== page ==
Venture

Fortune Cookies, Emotion Tracking, And A Company That Wants To Be Bigger Than Airbnb: Takeaways From YC Demo Day

I just attended my first Y Combinator (YC) Demo Day, and after listening to hours worth of pitches, networking at Pier 48, and even eating on-brand fortune cookies, I have thoughts.

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One startup wanted to innovate within toilet bowls. Another wanted to end Nike. And the other, naturally, wanted to increase a human’s lifespan. Of course, many cited Stanford to prove that they are worth venture capital money.

The Custom Movement, which wants to create a sneaker marketplace that is affordable, presents at YC Demo Day in August.

It was a full two days with about 197 startups individually pitching their companies to a room full of investors, entrepreneurs, and journalists. The startups are fresh off of a 12-week program filled with intensive workshops and networking.

So let’s look under the hood for a minute and check out some of the highlights.

The Portfolio Pleasers

Before Y Combinator kicked off its two-day event, CEO Michael Seibel said one of the biggest advantages of YC is access to customers. In other words, a YC company can tap into the network of thousands of YC companies.

But just in case that network isn’t enough, a handful of startups during Demo Day pitched their companies as beneficial to the portfolios of the dozens of venture capitalists in the room. Startups working to help startups is reminiscent of Brex, a credit card for startups and previous YC company.

Another startup that falls in this bucket is Embrace, which monitors social applications. Embrace co-founder Eric Futoran told investors “all your portfolio companies have mobile apps.”

“They all have bugs,” he said, before leaving the stage. “We’ll come and fix them.”

There was also Vouch, which sells insurance to startups, and Tandem, which offers a virtual office for remote teams and scored venture capital funding fresh out of the batch. The company raised $7.5 million in a round led by Andressen Horowitz, TechCrunch reported.

The YC Network: Friends Or Foes?

I wonder how many YC startups are taught to cite other YC startups as proof of their potential. Having a legacy to point to helps, I presume, when you’re a founder tackling a niche area.

ReverCare, which wants to broaden access to elder care services, said that it was connected with previous batch members also working to help the elderly.

Kiyan Rajabi, the co-founder of ReverCare, told me he was connected to Papa, a Y Combinator company from last year that offers “grandkids on-demand.”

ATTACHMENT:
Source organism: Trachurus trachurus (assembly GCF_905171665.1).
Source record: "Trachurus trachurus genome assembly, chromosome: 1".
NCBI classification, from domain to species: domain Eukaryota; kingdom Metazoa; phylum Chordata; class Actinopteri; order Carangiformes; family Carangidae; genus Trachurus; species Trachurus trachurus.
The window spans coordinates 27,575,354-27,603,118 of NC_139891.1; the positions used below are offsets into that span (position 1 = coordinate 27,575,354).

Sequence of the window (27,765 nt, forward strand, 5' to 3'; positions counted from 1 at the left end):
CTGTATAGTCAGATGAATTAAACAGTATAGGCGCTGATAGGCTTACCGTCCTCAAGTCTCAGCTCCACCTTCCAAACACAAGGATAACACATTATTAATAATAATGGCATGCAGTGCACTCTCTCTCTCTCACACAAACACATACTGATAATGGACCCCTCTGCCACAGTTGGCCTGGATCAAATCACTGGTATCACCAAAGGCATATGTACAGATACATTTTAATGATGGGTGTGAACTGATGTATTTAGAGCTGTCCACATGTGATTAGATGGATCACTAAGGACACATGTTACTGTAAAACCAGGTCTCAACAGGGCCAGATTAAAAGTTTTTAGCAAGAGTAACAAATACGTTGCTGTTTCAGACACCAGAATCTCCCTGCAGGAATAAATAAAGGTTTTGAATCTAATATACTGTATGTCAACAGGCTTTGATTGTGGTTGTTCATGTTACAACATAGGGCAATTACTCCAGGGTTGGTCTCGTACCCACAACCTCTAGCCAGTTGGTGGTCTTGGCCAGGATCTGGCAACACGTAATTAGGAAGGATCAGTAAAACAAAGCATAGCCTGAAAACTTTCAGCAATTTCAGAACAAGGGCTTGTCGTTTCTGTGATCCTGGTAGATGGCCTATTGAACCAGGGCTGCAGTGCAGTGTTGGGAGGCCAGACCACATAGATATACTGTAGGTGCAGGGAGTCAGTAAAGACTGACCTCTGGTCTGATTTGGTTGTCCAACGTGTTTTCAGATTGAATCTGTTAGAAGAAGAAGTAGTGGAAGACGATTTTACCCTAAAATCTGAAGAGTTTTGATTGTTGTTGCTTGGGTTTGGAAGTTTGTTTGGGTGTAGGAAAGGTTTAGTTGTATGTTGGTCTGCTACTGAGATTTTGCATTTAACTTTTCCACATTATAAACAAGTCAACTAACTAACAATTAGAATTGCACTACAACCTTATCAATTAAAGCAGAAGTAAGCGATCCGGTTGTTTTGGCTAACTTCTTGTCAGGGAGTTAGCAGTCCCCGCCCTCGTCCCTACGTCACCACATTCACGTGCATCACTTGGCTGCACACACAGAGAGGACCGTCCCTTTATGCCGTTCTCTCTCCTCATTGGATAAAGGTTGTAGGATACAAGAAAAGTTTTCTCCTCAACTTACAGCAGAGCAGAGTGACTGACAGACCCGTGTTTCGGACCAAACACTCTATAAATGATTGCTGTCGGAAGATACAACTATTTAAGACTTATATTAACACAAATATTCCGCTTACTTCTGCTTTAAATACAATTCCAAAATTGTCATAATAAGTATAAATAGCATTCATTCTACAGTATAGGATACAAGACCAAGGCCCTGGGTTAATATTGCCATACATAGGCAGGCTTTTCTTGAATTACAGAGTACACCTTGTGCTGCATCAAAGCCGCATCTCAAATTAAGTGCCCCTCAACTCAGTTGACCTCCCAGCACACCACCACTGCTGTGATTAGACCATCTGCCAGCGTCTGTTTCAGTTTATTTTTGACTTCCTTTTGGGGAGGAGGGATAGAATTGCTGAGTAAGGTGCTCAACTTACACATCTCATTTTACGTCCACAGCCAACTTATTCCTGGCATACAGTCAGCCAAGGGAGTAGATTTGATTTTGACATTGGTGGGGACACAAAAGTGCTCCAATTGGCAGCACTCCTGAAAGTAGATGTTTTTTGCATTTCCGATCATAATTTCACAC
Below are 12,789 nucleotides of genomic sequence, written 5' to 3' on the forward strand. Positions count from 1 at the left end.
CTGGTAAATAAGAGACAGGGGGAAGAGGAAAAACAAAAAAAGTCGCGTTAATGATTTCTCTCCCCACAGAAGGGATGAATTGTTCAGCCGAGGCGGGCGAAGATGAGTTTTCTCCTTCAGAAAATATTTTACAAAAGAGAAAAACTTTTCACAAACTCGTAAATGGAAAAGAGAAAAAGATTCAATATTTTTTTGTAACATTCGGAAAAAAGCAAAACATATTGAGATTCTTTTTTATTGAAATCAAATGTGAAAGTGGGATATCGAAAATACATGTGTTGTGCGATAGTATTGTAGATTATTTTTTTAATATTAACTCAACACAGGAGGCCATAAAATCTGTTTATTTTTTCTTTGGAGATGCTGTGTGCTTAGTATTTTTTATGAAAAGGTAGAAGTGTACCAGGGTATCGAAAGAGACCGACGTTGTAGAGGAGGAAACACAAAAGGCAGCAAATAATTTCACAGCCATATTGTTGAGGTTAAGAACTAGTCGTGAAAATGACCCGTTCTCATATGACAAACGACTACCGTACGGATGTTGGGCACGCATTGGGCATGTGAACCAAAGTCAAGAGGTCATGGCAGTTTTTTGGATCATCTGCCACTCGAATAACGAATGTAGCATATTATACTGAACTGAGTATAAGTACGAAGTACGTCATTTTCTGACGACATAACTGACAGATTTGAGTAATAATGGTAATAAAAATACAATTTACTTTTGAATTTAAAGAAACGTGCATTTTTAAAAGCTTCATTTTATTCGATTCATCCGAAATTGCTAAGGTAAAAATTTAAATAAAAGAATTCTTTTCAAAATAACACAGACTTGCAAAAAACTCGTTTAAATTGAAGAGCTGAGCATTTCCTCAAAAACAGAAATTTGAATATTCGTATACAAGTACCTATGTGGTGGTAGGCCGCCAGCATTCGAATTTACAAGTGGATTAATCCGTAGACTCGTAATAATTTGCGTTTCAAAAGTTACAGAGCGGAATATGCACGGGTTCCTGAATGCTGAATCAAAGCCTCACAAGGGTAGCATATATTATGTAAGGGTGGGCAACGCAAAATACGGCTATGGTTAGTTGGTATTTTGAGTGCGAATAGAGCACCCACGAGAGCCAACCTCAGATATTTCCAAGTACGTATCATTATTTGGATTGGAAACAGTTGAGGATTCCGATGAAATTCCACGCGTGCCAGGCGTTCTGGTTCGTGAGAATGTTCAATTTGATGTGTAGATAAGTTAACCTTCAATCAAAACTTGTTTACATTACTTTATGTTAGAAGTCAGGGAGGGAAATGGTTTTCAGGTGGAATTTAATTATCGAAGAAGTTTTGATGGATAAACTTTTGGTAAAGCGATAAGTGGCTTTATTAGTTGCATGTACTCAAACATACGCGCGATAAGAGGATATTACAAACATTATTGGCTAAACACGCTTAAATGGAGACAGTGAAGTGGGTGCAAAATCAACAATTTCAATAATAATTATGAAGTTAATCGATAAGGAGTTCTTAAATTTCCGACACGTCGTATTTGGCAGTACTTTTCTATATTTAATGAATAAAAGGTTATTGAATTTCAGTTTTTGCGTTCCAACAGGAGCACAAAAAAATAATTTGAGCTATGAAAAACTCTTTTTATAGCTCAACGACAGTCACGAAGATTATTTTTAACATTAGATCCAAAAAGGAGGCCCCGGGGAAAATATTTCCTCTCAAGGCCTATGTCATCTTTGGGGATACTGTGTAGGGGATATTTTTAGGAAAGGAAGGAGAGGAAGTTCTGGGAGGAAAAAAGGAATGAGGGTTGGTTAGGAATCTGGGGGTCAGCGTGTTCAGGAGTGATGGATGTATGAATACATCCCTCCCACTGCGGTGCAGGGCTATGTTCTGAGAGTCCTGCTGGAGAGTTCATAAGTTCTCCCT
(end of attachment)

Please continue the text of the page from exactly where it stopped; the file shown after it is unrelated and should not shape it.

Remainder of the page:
Beyond that, PayMongo said it was Stripe (YC S2010) for the Philippines. Microverse said it was the Lambda School (YC S2017) for emerging countries. Hutsy said it was the Atrium (YC W18) for real estate.

Arguably the most famous YC grad, Airbnb, isn’t a hurdle to Globe, a company that unlocks space by the hour for business professionals.

Globe will be bigger than Airbnb,” said Globe CEO and co-founder Emmanuel Bamfo multiple times from the stage. With Globe, users can book a room in someone’s home on the fly to nap or take a business call.

I caught up with Bamfo after his pitch. He said that Airbnb isn’t a competitor, just an example of an addressable market.

“Our users use us twice a week,” he said. “Airbnb users use them twice a year.”

Ironically, the summer batch kicked off its speaker series with a talk from Airbnb’s founders.

A Bigger Focus On India

This year, instead of offering to fly international companies to the U.S. to vet them as a potential batch member, YC went to India. This year’s batch had 11 India-based companies – an intentional focus for YC.

MyPetrolPump wants to help trucks get fuel faster. Also, around India, gasoline theft is an issue – there’s a black market of cylinders, Times of India reports. The addressable market, the company said, is $6 billion. It is currently serving 1,400 customers.

Then there’s Vahan, which is using WhatsApp to connect for-hire workers to on-demand companies. The company is hoping to tap into the 12 million on-demand workers hired in India every year, and then the 320 million low-skilled workers. It is currently making $30,000 in revenue, according to founder Madhav Krishna.

Krishna told me he is working closely with the WhatsApp team to further build out the company. In India, he said the messaging system is a core part of people’s lives.

Both YC CEO Seibel and YC President Geoff Ralston said their focus on India, and broader South East Asia, will continue.

This brings me to my next and final section. Seemingly as with every Demo Day, there are some startups that feel untraditional. And during a day with hours of pitches, I welcomed them with live tweets.

Finally, Some Honorable Mentions

A list of miscellaneous startups that left an impression on Day 2:

  • Wren offers a monthly subscription to offset your carbon footprint. Instead of going vegan or buying a Tesla, the team suggested users subscribe to a $20/month model that plants trees based on your carbon footprint. The company is marketing itself to employers as a potential employee benefit, and has 503 paying subscriptions so far.
Wren, which wants to reduce carbon footprints, presents at YC Demo Day in August.
  • Monaru wants to help millennials feel less lonely by offering recommendations and guidance on how to be social.
  • Waves matches individuals with similar fetishes, with the hope of capitalizing on a missing element of conventional dating services. After launching three days ago, the company claims it has 751 users, and cites a potential $1.25 billion dollar industry.
Wave, which connects people who have the same fetishes, presents at YC Demo Day in August.

And that’s a quick view at Y Combinator’s largest batch yet. More when one of the companies raises, becomes the next Airbnb, or beats it.

Photo by me.

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